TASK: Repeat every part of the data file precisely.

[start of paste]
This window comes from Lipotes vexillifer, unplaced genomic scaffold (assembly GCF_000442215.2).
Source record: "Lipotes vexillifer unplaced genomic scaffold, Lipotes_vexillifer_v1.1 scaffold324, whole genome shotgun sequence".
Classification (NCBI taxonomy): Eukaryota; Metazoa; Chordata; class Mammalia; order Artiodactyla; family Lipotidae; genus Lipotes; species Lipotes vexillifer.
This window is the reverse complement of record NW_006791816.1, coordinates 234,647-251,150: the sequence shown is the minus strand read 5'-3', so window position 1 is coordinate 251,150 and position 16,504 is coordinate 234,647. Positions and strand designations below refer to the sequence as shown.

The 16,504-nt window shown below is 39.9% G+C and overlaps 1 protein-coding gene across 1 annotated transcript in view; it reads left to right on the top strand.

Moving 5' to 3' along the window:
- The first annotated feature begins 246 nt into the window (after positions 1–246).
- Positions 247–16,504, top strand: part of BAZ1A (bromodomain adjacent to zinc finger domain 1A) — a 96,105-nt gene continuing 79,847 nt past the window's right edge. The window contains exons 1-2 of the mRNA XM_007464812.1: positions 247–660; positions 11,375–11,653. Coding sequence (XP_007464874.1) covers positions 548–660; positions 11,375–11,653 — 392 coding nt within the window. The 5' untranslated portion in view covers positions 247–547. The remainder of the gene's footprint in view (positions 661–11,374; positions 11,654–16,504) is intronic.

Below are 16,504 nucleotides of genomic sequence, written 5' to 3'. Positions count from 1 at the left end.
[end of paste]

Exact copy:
This window comes from Lipotes vexillifer, unplaced genomic scaffold (assembly GCF_000442215.2).
Source record: "Lipotes vexillifer unplaced genomic scaffold, Lipotes_vexillifer_v1.1 scaffold324, whole genome shotgun sequence".
Classification (NCBI taxonomy): Eukaryota; Metazoa; Chordata; class Mammalia; order Artiodactyla; family Lipotidae; genus Lipotes; species Lipotes vexillifer.
This window is the reverse complement of record NW_006791816.1, coordinates 234,647-251,150: the sequence shown is the minus strand read 5'-3', so window position 1 is coordinate 251,150 and position 16,504 is coordinate 234,647. Positions and strand designations below refer to the sequence as shown.

The 16,504-nt window shown below is 39.9% G+C and overlaps 1 protein-coding gene across 1 annotated transcript in view; it reads left to right on the top strand.

Moving 5' to 3' along the window:
- The first annotated feature begins 246 nt into the window (after positions 1–246).
- Positions 247–16,504, top strand: part of BAZ1A (bromodomain adjacent to zinc finger domain 1A) — a 96,105-nt gene continuing 79,847 nt past the window's right edge. The window contains exons 1-2 of the mRNA XM_007464812.1: positions 247–660; positions 11,375–11,653. Coding sequence (XP_007464874.1) covers positions 548–660; positions 11,375–11,653 — 392 coding nt within the window. The 5' untranslated portion in view covers positions 247–547. The remainder of the gene's footprint in view (positions 661–11,374; positions 11,654–16,504) is intronic.

Below are 16,504 nucleotides of genomic sequence, written 5' to 3'. Positions count from 1 at the left end.